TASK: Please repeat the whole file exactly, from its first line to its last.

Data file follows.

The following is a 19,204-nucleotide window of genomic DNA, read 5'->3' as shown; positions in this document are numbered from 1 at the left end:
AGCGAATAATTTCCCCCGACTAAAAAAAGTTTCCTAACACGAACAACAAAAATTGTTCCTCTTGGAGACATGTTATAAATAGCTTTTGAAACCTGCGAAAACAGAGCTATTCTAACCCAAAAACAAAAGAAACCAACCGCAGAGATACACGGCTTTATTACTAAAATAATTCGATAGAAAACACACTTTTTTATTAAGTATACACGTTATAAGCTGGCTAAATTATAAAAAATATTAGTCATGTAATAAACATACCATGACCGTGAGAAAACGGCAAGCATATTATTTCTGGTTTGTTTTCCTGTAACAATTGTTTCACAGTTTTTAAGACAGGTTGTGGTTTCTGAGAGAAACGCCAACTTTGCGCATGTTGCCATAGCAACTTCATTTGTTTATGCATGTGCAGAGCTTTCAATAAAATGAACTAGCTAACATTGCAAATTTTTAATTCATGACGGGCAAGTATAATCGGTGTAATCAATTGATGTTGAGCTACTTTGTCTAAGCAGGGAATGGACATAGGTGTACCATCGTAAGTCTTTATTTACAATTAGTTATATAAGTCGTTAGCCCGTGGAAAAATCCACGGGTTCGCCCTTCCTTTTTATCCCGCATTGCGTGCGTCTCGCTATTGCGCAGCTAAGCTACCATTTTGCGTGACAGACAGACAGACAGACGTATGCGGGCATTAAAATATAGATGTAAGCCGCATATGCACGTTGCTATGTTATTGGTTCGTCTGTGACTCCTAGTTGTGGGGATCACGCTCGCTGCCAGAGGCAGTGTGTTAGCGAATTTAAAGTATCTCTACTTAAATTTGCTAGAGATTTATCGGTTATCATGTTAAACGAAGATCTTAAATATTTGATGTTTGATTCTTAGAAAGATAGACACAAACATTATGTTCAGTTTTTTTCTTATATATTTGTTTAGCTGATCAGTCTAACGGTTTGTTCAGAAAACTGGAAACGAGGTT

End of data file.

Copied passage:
The following is a 19,204-nucleotide window of genomic DNA, read 5'->3' as shown; positions in this document are numbered from 1 at the left end:
AGCGAATAATTTCCCCCGACTAAAAAAAGTTTCCTAACACGAACAACAAAAATTGTTCCTCTTGGAGACATGTTATAAATAGCTTTTGAAACCTGCGAAAACAGAGCTATTCTAACCCAAAAACAAAAGAAACCAACCGCAGAGATACACGGCTTTATTACTAAAATAATTCGATAGAAAACACACTTTTTTATTAAGTATACACGTTATAAGCTGGCTAAATTATAAAAAATATTAGTCATGTAATAAACATACCATGACCGTGAGAAAACGGCAAGCATATTATTTCTGGTTTGTTTTCCTGTAACAATTGTTTCACAGTTTTTAAGACAGGTTGTGGTTTCTGAGAGAAACGCCAACTTTGCGCATGTTGCCATAGCAACTTCATTTGTTTATGCATGTGCAGAGCTTTCAATAAAATGAACTAGCTAACATTGCAAATTTTTAATTCATGACGGGCAAGTATAATCGGTGTAATCAATTGATGTTGAGCTACTTTGTCTAAGCAGGGAATGGACATAGGTGTACCATCGTAAGTCTTTATTTACAATTAGTTATATAAGTCGTTAGCCCGTGGAAAAATCCACGGGTTCGCCCTTCCTTTTTATCCCGCATTGCGTGCGTCTCGCTATTGCGCAGCTAAGCTACCATTTTGCGTGACAGACAGACAGACAGACGTATGCGGGCATTAAAATATAGATGTAAGCCGCATATGCACGTTGCTATGTTATTGGTTCGTCTGTGACTCCTAGTTGTGGGGATCACGCTCGCTGCCAGAGGCAGTGTGTTAGCGAATTTAAAGTATCTCTACTTAAATTTGCTAGAGATTTATCGGTTATCATGTTAAACGAAGATCTTAAATATTTGATGTTTGATTCTTAGAAAGATAGACACAAACATTATGTTCAGTTTTTTTCTTATATATTTGTTTAGCTGATCAGTCTAACGGTTTGTTCAGAAAACTGGAAACGAGGTT